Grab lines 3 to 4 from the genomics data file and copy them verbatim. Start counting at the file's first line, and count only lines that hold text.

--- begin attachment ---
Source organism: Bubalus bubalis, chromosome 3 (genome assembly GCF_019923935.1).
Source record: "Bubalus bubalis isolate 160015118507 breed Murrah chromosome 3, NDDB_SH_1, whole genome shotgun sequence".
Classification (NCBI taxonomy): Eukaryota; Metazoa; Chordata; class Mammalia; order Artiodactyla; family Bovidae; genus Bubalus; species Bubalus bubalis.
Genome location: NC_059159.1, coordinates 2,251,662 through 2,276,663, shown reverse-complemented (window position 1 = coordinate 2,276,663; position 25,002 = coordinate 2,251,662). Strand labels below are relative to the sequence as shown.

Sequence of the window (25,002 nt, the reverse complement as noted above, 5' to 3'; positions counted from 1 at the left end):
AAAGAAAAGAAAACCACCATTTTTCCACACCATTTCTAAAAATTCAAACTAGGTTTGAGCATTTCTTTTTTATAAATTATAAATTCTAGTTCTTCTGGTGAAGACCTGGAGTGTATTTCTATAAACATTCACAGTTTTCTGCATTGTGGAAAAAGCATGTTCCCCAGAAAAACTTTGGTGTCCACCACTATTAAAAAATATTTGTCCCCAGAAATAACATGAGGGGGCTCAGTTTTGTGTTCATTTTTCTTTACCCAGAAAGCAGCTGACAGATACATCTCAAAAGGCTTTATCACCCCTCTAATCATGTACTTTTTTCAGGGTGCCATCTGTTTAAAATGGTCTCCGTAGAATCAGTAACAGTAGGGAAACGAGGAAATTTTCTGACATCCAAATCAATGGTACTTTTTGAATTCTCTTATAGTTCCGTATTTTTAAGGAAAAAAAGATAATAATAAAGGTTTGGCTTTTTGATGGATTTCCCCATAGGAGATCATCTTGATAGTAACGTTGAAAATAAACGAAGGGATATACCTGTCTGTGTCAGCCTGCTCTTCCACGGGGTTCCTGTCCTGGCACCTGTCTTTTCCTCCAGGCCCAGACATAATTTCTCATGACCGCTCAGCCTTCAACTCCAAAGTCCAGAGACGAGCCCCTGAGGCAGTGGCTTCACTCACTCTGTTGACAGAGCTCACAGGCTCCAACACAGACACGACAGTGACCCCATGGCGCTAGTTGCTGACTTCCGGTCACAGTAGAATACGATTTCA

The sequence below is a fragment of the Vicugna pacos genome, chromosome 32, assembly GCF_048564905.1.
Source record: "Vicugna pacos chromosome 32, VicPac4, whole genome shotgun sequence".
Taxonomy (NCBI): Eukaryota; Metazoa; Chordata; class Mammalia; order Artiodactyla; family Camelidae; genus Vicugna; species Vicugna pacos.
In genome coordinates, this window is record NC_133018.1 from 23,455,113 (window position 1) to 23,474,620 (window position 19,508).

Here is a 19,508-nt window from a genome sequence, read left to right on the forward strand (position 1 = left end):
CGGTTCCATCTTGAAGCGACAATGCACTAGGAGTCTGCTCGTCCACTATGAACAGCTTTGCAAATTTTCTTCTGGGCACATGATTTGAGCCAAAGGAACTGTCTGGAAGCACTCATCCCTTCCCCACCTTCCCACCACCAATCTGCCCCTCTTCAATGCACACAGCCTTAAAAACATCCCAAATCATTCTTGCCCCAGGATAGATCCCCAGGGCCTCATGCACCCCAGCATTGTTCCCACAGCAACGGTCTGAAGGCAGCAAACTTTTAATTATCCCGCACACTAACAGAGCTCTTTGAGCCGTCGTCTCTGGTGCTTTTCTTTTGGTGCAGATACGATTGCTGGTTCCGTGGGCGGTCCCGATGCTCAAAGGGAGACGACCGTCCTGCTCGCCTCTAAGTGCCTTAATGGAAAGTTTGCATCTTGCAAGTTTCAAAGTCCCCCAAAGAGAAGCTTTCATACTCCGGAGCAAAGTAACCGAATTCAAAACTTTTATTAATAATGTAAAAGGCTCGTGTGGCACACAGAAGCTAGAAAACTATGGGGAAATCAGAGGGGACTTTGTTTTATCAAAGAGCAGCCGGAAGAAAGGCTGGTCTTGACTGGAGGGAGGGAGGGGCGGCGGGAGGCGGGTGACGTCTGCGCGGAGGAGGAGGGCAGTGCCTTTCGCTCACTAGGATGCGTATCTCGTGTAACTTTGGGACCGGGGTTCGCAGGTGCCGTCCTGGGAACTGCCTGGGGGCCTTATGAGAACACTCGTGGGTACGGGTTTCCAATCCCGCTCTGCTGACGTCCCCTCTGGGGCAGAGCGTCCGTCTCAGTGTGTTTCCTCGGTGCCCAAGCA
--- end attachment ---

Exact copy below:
Classification (NCBI taxonomy): Eukaryota; Metazoa; Chordata; class Mammalia; order Artiodactyla; family Bovidae; genus Bubalus; species Bubalus bubalis.
Genome location: NC_059159.1, coordinates 2,251,662 through 2,276,663, shown reverse-complemented (window position 1 = coordinate 2,276,663; position 25,002 = coordinate 2,251,662). Strand labels below are relative to the sequence as shown.